14. Risks Associated with Internet Access Common Internet-related security breaches (cont.): Flashing Internet user send commands to another Internet user’s machine that cause the screen to fill with garbage characters Denial-of-service attack Occurs when a system becomes unable to function because it has been deluged with messages or otherwise disrupted

15. Addressing Risks Associated with People An effective security policy Typical goals for security policies: Ensuring that authorized users have appropriate access to the resources they need Preventing unauthorized users from gaining access to the network, systems, programs, or data Protecting sensitive data from unauthorized access

16. Addressing Risks Associated with People Typical goals for security policies (cont.): Preventing accidental damage to hardware or software Preventing intentional damage to hardware or software Creating an environment where the network and systems can withstand and quickly recover from any type of threat Communicating each employee’s responsibilities with respect to maintaining data integrity and system security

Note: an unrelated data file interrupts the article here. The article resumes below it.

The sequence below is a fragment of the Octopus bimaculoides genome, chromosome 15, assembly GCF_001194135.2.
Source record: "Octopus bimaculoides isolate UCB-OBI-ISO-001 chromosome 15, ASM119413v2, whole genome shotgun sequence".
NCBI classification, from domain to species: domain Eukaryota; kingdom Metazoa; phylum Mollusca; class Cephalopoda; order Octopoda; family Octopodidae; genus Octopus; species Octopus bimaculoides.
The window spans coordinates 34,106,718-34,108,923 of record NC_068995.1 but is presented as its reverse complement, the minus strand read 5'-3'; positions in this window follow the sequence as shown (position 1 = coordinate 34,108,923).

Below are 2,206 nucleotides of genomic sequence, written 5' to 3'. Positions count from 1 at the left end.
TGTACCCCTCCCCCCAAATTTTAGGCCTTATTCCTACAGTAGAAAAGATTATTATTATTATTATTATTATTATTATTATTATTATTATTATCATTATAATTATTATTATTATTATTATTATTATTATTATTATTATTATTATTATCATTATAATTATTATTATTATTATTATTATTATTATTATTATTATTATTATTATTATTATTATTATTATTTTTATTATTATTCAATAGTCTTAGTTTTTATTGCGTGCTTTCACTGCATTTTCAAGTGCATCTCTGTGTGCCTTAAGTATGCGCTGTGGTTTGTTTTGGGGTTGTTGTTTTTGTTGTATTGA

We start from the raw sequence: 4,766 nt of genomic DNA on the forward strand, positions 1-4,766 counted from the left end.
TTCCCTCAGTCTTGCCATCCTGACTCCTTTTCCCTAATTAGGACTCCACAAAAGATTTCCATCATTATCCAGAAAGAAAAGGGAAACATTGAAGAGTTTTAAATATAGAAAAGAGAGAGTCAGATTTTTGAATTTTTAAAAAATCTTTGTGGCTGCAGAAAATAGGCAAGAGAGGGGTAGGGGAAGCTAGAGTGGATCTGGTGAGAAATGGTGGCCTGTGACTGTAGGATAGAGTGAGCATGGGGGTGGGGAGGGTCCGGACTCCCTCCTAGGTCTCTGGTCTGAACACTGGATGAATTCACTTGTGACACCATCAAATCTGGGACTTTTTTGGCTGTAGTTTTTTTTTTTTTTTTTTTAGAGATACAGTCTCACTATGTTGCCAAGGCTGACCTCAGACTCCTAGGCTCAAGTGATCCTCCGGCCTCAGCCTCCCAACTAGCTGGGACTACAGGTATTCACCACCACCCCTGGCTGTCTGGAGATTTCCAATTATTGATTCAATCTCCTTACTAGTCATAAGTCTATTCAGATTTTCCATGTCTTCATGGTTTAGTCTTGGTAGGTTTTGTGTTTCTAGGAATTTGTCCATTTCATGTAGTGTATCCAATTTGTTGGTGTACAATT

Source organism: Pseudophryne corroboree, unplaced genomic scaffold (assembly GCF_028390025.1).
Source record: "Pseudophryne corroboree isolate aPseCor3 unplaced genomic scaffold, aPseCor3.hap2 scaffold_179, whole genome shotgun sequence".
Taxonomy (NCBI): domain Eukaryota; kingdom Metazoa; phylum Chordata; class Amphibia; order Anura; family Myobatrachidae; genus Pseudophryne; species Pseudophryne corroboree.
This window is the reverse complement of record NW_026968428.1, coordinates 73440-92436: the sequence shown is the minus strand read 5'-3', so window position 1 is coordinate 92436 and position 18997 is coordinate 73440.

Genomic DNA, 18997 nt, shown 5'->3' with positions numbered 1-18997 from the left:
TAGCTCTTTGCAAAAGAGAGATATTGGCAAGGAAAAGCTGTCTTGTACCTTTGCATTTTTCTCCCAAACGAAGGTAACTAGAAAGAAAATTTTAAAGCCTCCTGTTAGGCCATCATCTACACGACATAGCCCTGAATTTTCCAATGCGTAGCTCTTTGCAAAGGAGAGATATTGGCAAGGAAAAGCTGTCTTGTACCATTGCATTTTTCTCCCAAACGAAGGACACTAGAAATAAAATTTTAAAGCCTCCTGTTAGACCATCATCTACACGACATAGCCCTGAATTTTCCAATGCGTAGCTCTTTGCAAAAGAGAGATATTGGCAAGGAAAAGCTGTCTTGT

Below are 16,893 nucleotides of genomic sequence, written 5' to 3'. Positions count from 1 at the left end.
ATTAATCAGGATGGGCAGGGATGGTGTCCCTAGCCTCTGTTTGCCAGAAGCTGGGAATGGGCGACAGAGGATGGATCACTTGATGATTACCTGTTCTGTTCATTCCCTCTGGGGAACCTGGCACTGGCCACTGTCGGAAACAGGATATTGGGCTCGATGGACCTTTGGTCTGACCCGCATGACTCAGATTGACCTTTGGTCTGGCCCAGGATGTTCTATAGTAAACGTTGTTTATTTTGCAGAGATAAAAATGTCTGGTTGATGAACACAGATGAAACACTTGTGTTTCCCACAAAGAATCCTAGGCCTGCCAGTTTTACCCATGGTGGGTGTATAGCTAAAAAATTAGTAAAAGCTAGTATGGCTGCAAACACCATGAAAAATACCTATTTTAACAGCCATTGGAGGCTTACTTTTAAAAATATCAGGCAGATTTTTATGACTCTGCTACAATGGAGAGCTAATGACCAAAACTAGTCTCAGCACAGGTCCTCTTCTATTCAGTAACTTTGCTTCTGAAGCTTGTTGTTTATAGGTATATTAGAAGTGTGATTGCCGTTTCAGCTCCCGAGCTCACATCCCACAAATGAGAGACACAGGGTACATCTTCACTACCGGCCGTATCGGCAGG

17. Security Policy Content After risks are identified and responsibilities for managing them are assigned, the policy’s outline should be generated with those risks in mind The security policy should explain clearly to users: What they can and cannot do How these measures protect the network’s security

18. Response Policy Suggestions for team roles Dispatcher Manager Technical support specialist Public relations specialist

19. Passwords Tips for making and keeping passwords secure: Do not use the familiar types of passwords Do not use any word that might appear in a dictionary Make passwords longer than six characters